Having both the state allegedly responsible for the persecution, and other states who might have influence with them, all in the same UN building at the same time is, Dear suggests, a unique chance, not to get an immediate solution, but to start the process towards one. 

“One meeting will not change everything, it’s part of a wider process, part of the campaign…it is an opportunity to build alliances, to speak directly to representatives of the Iranian government, but also to ask other governments to raise the issue in bilateral talks with Iran.” 

Untouchable? 

There are some modest signs that that one campaign to get the Iranian authorities to lighten up on journalists’ families may have had some effect. If so, it is proof that the council is not always about a very public ‘naming and shaming’, although of course that does happen too from time to time. 

In fact, many of the council’s successes come from years of perseverance, from quiet diplomacy, from meticulous research of what has happened, to whom, and when. 

Even countries traditionally viewed as so mighty, or as having so many powerful friends, that they are simply ‘untouchable’ by the council, are not immune. 

Three examples, Phil Lynch, Director of the International Service for Human Rights, suggests, are Russia, China, and Saudi Arabia. In all three countries, and in many others, he says, “democratic institutions are being undermined, and human rights defenders and victims of violations are increasingly turning to the council to seek accountability… for many the council is their place of last resort.” 

And despite the power, or their powerful friends, the council is trying to live up to expectations. As Lynch says, China and Russia have all received some critical attention in the last three years. 

Saudi Arabia in the spotlight 

This year, thanks to persistence by people like Lynch, it was Saudi Arabia’s turn. “I’ve lost count of the number of meetings I’ve had with governments over the last six years which concluded that the Kingdom was too politically, economically and strategically important to be sanctioned,” he said.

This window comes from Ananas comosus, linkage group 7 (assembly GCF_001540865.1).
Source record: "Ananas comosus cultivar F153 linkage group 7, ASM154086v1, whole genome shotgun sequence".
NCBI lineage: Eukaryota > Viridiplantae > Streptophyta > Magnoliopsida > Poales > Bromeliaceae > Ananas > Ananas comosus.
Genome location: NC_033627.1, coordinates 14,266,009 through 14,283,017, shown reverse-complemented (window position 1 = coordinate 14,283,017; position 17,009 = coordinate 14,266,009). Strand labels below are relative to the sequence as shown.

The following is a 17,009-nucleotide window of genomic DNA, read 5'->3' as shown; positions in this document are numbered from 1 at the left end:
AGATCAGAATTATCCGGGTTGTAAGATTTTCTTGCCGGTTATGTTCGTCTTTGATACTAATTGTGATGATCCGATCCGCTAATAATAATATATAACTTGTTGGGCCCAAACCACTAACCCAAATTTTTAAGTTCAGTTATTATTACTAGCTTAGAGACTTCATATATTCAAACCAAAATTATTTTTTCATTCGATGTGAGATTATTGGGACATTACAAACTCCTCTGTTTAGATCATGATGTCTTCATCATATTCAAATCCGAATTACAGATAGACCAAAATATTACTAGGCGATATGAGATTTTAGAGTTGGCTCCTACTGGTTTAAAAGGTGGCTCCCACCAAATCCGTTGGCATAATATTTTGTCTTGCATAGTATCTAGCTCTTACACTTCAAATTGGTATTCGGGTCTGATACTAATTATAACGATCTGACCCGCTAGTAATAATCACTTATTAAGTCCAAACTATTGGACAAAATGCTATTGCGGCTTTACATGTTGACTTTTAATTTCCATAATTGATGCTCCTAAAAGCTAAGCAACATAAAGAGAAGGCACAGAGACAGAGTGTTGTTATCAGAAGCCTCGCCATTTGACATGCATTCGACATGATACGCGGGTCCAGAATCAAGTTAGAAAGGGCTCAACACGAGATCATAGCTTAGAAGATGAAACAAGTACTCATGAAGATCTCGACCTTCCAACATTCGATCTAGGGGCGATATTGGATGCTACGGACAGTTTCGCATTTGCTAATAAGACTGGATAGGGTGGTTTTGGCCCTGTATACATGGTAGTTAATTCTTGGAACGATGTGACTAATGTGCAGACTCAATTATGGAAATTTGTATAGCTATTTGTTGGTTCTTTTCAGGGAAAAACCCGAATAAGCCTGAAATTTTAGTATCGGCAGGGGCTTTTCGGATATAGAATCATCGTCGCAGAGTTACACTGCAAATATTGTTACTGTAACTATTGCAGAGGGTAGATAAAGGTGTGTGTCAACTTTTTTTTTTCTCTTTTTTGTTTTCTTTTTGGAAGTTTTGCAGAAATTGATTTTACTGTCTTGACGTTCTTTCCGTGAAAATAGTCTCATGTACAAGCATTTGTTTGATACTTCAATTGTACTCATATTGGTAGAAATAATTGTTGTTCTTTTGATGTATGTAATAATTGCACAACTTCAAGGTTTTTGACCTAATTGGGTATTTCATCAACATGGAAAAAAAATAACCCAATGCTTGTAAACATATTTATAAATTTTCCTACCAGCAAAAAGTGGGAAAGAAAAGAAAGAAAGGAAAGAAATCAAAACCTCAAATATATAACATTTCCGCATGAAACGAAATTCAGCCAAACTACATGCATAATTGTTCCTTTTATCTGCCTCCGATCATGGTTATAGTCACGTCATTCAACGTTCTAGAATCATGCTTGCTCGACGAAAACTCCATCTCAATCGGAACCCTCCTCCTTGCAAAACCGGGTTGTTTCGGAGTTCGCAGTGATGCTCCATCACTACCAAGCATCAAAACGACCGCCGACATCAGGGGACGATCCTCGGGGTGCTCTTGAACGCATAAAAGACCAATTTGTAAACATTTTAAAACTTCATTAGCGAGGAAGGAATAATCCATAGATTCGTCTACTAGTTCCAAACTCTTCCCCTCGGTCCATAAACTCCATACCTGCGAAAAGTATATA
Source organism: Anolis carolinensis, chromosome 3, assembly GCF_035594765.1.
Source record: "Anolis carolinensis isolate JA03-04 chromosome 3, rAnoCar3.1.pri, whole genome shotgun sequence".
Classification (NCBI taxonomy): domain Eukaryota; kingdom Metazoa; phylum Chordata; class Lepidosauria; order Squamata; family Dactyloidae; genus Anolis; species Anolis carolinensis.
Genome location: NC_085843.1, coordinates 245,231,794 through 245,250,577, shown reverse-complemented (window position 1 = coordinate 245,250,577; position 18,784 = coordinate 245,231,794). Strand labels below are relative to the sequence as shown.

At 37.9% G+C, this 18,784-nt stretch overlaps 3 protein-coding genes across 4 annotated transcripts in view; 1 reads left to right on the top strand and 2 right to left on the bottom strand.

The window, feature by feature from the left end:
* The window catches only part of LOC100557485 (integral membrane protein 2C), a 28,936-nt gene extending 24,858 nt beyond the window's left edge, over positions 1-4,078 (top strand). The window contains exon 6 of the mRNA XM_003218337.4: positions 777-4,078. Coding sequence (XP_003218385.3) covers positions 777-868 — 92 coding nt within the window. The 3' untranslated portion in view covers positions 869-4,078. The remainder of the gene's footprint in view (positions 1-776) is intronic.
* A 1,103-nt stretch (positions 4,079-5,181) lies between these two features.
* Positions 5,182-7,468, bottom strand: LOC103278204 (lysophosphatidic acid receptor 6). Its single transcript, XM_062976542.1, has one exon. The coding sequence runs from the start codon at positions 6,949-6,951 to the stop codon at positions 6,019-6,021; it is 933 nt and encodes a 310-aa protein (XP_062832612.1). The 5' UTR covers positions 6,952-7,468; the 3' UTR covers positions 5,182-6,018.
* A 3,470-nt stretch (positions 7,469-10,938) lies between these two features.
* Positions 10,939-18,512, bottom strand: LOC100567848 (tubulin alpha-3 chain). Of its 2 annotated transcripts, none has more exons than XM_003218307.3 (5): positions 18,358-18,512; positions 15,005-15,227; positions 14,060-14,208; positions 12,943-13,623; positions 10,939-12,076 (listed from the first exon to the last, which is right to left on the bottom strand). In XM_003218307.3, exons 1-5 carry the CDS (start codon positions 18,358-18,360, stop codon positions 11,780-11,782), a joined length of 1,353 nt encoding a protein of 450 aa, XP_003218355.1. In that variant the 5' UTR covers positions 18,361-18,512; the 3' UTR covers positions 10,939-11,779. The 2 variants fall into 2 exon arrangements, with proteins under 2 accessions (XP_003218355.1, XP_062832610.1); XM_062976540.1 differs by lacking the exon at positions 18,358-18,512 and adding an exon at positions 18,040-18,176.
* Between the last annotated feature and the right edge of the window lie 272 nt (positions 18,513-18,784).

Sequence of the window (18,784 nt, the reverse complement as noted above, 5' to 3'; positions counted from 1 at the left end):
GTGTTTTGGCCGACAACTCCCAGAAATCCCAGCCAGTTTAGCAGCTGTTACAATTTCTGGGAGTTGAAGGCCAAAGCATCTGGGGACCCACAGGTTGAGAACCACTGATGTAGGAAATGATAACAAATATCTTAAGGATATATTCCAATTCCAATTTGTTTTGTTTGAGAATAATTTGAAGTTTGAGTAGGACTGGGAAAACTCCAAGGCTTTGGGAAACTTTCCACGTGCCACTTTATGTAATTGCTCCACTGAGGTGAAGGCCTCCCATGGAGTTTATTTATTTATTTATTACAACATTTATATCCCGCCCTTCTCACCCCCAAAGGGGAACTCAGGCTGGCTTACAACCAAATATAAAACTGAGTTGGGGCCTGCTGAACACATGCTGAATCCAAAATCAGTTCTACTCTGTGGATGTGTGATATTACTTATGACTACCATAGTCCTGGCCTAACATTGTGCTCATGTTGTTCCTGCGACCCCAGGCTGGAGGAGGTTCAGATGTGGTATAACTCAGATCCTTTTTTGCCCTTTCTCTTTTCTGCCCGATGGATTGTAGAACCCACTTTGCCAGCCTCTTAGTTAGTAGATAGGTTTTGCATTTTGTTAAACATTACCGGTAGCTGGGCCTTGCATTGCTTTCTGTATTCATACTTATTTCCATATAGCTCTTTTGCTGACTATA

Thirty-six countries, including all 28 members of the European Union, united to publicly condemn Saudi Arabia for its repression of lawyers, human rights defenders and journalists, to demand that Saudi women activists be immediately released, and to tell Riyadh to cooperate unconditionally with an international investigation into Khashoggi’s killing. 

They were led by tiny Iceland, whose ambassador worked tirelessly behind the scenes to get the support of other member states (and failed, much to the disappointment of Swiss human rights groups, to get Switzerland on board). Some Saudi women activists managed to get to Geneva too, and gave moving testimony. 

So, for those far away, watching the human rights council and wondering if it can help, here are what Phil Lynch and the ISHR said about the council, and what that statement on Saudi Arabia showed us. 

“Committed individuals and coalitions, prepared to put principle above political expediency, can successfully challenge authoritarianism and prejudice. And we will ultimately prevail. Success may not come immediately. There will be challenges and setbacks. But progress is achieved, and history is made by those who value justice, equality and freedom over discrimination, fear and oppression,” he said.

Portrait of author

Imogen Foulkes is originally from Scotland, and began her career with Scottish television, before moving to swissinfo’s predecessor Swiss Radio International. She has been the BBC’s Geneva and Switzerland Correspondent since 2004. Her assignments have taken her from an ICRC medical mission in Colombia, to UN human rights promotion in Tunisia, to UN support for elderly refugees in Serbia. And, from the heart of the new Gotthard tunnel on opening day, to the tops of Switzerland’s shrinking glaciers.

(swissinfo.ch)

swissinfo.ch